The Future Of Retirement
Here’s a bit of futurism for you, by the time people born in the 60s start to turn 60 (i.e., 2020), full-time retirement at the age of 60 or 65 will be the exception, rather than the rule. What I am getting at is that if you are my age or younger (I was born […]
Here’s a bit of futurism for you, by the time people born in the 60s start to turn 60 (i.e., 2020), full-time retirement at the age of 60 or 65 will be the exception, rather than the rule. What I am getting at is that if you are my age or younger (I was born in 1968), then the odds are you simply will not retire in the way you may have seen your parents or grandparents retire.
The good news is this may be by choice. People will choose to rethink their working and living patterns, with increased opportunities for second and third careers. Rather than suspend work at an arbitrary age, they will see midlife and beyond as the chance to take on different challenges, maybe give back to their community. Others wil simply continue to question the logic of stopping work they find stimulating and interesting.
However, the bad news is some may not have a choice. With defined-benefit largely a thing of the past, social security being eroded and a massive saving’s shortfall many will simply not be able to afford to retire. The lack of savings (or losing savings due to bourse-instability) and often the eroded income potential in later midlife (through job insecurity) will leave large numbers of people unable to fund a conventional retirement. Unless we as a generation (or set of generations) plan to radically overhaul our consumerism, we will still need substantial nest-eggs to live into old age and many will not have enough.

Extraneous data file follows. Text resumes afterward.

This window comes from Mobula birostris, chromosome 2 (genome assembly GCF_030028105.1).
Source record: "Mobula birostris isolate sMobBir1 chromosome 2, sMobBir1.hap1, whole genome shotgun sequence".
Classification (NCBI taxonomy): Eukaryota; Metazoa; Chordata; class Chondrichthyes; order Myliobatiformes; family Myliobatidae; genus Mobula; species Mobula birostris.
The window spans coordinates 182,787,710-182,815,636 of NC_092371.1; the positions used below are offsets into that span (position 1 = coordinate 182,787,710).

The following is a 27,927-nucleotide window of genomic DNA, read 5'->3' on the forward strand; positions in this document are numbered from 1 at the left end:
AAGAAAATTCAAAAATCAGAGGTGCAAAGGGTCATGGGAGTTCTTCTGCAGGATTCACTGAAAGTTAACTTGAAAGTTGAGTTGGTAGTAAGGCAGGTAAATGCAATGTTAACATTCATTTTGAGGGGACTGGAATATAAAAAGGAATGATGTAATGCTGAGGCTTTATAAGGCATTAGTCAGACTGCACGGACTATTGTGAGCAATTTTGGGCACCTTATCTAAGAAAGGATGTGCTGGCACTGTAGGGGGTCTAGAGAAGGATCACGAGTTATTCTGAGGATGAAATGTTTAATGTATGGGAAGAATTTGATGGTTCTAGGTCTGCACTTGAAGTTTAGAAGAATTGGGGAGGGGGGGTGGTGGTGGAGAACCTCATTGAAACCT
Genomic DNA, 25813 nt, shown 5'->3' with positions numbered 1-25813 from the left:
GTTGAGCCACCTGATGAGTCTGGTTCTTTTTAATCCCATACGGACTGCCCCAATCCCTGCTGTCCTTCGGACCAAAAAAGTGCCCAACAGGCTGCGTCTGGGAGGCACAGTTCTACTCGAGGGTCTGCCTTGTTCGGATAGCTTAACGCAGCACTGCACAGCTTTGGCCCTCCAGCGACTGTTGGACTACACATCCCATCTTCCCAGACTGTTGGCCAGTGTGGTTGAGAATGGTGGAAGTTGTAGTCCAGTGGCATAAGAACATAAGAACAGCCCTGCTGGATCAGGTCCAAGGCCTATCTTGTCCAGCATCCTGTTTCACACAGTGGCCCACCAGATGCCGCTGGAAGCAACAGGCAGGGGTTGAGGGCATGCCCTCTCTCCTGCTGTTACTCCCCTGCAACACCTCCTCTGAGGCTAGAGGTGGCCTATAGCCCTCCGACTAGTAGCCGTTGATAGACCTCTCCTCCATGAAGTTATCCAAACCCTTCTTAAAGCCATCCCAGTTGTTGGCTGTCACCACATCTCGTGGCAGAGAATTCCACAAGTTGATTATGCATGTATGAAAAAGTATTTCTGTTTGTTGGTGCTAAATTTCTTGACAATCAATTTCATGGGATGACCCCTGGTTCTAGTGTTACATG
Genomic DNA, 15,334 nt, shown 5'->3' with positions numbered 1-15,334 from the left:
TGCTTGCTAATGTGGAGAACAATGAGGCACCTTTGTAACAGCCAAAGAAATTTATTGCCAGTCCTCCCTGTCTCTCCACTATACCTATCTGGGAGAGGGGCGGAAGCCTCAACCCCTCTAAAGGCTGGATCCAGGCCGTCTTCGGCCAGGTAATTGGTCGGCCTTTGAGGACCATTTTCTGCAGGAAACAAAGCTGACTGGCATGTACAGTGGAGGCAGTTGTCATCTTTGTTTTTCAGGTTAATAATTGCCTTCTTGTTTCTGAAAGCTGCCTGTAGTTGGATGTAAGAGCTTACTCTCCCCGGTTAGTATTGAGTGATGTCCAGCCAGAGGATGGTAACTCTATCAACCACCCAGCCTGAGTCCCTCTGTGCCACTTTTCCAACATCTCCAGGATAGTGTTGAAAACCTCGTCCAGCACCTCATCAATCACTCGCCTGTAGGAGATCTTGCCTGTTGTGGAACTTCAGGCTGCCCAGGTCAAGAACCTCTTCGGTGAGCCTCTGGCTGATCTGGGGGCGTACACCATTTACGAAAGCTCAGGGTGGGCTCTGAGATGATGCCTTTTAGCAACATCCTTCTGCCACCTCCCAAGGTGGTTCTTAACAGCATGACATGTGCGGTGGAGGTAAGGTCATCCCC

The world starts to look rather different if you start to add 10-15 years to your working life. The extra years start to make it seem a little more absurd pressuring teenagers into choosing a “career” before they have even finished school. It also starts to seem a little absurd to put off experiences for a retirement that may never happen. Family, travel, where you live, all start to come under reconsideration if you accept that you might never retire.
Perhaps the whole notion of retirement will simply be abandoned, or at least radically rethought. Maybe the notion of taking longer breaks or sabbaticals from work through midlife to retain health and focus will become more fashionable. Certainly it is easy to imagine not retiring if your work is fulfilling and flourishing. But for many it is not. So, on the flipside, maybe we will become more accustomed to seeing older and older folks working low paying jobs we once assumed would go to school-leavers and the unskilled. I’m not sure. Whatever happens, I’m pretty certain most people under 40 will not see the kind of retirement they might have imagined when they started work.